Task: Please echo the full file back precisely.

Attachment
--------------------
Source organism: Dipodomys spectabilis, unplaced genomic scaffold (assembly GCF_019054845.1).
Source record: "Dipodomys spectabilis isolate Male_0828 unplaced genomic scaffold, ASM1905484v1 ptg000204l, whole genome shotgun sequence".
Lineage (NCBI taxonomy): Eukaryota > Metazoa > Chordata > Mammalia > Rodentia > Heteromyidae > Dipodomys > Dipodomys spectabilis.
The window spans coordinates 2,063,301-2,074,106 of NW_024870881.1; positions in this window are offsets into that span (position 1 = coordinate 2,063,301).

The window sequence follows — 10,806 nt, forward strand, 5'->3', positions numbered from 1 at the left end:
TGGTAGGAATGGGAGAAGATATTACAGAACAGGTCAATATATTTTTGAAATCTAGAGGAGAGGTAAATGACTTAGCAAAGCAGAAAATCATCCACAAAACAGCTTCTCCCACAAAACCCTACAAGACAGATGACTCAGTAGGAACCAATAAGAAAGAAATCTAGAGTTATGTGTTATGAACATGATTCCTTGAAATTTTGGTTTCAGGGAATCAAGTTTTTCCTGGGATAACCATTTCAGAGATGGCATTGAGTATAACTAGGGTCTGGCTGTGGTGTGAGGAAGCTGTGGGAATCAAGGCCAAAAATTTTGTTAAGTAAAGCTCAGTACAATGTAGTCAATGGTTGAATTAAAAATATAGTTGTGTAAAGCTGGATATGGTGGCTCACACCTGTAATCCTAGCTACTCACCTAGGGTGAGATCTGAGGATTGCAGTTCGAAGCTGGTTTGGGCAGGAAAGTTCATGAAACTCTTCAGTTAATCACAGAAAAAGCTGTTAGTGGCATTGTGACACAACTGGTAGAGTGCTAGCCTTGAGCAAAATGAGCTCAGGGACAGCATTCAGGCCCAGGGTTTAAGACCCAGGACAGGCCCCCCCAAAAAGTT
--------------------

Source organism: Dipodomys spectabilis, unplaced genomic scaffold (assembly GCF_019054845.1).
Source record: "Dipodomys spectabilis isolate Male_0828 unplaced genomic scaffold, ASM1905484v1 ptg000204l, whole genome shotgun sequence".
Lineage (NCBI taxonomy): Eukaryota > Metazoa > Chordata > Mammalia > Rodentia > Heteromyidae > Dipodomys > Dipodomys spectabilis.
The window spans coordinates 2,063,301-2,074,106 of NW_024870881.1; positions in this window are offsets into that span (position 1 = coordinate 2,063,301).

The window sequence follows — 10,806 nt, forward strand, 5'->3', positions numbered from 1 at the left end:
TGGTAGGAATGGGAGAAGATATTACAGAACAGGTCAATATATTTTTGAAATCTAGAGGAGAGGTAAATGACTTAGCAAAGCAGAAAATCATCCACAAAACAGCTTCTCCCACAAAACCCTACAAGACAGATGACTCAGTAGGAACCAATAAGAAAGAAATCTAGAGTTATGTGTTATGAACATGATTCCTTGAAATTTTGGTTTCAGGGAATCAAGTTTTTCCTGGGATAACCATTTCAGAGATGGCATTGAGTATAACTAGGGTCTGGCTGTGGTGTGAGGAAGCTGTGGGAATCAAGGCCAAAAATTTTGTTAAGTAAAGCTCAGTACAATGTAGTCAATGGTTGAATTAAAAATATAGTTGTGTAAAGCTGGATATGGTGGCTCACACCTGTAATCCTAGCTACTCACCTAGGGTGAGATCTGAGGATTGCAGTTCGAAGCTGGTTTGGGCAGGAAAGTTCATGAAACTCTTCAGTTAATCACAGAAAAAGCTGTTAGTGGCATTGTGACACAACTGGTAGAGTGCTAGCCTTGAGCAAAATGAGCTCAGGGACAGCATTCAGGCCCAGGGTTTAAGACCCAGGACAGGCCCCCCCAAAAAGTT